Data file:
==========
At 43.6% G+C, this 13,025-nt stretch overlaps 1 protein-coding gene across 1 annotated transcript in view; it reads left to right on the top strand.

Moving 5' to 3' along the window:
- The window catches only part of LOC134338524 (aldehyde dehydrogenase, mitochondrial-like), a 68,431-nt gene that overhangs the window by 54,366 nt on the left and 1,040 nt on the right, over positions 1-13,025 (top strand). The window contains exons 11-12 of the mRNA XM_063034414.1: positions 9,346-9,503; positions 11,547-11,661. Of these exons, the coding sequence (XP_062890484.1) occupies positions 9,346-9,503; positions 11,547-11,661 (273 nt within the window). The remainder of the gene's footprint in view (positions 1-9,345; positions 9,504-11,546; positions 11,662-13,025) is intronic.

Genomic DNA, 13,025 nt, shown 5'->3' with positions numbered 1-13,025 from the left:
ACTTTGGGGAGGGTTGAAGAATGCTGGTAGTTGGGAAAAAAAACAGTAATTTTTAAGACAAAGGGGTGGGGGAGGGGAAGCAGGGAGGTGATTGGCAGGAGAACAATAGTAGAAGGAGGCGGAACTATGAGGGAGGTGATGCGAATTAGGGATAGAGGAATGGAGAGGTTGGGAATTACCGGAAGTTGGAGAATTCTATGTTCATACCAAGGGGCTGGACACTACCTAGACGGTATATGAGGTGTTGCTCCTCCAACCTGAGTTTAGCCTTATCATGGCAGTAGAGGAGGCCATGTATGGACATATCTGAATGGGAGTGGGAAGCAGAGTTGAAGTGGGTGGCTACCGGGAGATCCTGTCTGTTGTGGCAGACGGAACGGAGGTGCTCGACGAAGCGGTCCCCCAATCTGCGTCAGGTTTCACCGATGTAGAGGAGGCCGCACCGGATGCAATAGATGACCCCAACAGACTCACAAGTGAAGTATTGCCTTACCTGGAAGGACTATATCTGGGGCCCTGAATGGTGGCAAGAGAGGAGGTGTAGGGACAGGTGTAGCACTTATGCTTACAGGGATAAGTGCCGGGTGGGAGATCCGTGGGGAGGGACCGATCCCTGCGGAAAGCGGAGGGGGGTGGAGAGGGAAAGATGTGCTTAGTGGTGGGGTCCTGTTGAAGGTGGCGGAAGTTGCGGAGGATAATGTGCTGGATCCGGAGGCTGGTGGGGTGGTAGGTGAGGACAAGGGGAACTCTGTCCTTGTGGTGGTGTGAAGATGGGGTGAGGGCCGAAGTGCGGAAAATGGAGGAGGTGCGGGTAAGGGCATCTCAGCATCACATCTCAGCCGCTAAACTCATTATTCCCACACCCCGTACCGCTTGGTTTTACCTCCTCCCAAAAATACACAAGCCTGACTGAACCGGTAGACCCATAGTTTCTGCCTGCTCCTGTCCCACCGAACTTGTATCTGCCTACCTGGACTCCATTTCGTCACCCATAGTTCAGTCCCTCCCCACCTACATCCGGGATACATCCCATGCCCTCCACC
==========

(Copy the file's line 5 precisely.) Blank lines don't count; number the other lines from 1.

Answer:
ACTTTGGGGAGGGTTGAAGAATGCTGGTAGTTGGGAAAAAAAACAGTAATTTTTAAGACAAAGGGGTGGGGGAGGGGAAGCAGGGAGGTGATTGGCAGGAGAACAATAGTAGAAGGAGGCGGAACTATGAGGGAGGTGATGCGAATTAGGGATAGAGGAATGGAGAGGTTGGGAATTACCGGAAGTTGGAGAATTCTATGTTCATACCAAGGGGCTGGACACTACCTAGACGGTATATGAGGTGTTGCTCCTCCAACCTGAGTTTAGCCTTATCATGGCAGTAGAGGAGGCCATGTATGGACATATCTGAATGGGAGTGGGAAGCAGAGTTGAAGTGGGTGGCTACCGGGAGATCCTGTCTGTTGTGGCAGACGGAACGGAGGTGCTCGACGAAGCGGTCCCCCAATCTGCGTCAGGTTTCACCGATGTAGAGGAGGCCGCACCGGATGCAATAGATGACCCCAACAGACTCACAAGTGAAGTATTGCCTTACCTGGAAGGACTATATCTGGGGCCCTGAATGGTGGCAAGAGAGGAGGTGTAGGGACAGGTGTAGCACTTATGCTTACAGGGATAAGTGCCGGGTGGGAGATCCGTGGGGAGGGACCGATCCCTGCGGAAAGCGGAGGGGGGTGGAGAGGGAAAGATGTGCTTAGTGGTGGGGTCCTGTTGAAGGTGGCGGAAGTTGCGGAGGATAATGTGCTGGATCCGGAGGCTGGTGGGGTGGTAGGTGAGGACAAGGGGAACTCTGTCCTTGTGGTGGTGTGAAGATGGGGTGAGGGCCGAAGTGCGGAAAATGGAGGAGGTGCGGGTAAGGGCATCTCAGCATCACATCTCAGCCGCTAAACTCATTATTCCCACACCCCGTACCGCTTGGTTTTACCTCCTCCCAAAAATACACAAGCCTGACTGAACCGGTAGACCCATAGTTTCTGCCTGCTCCTGTCCCACCGAACTTGTATCTGCCTACCTGGACTCCATTTCGTCACCCATAGTTCAGTCCCTCCCCACCTACATCCGGGATACATCCCATGCCCTCCACC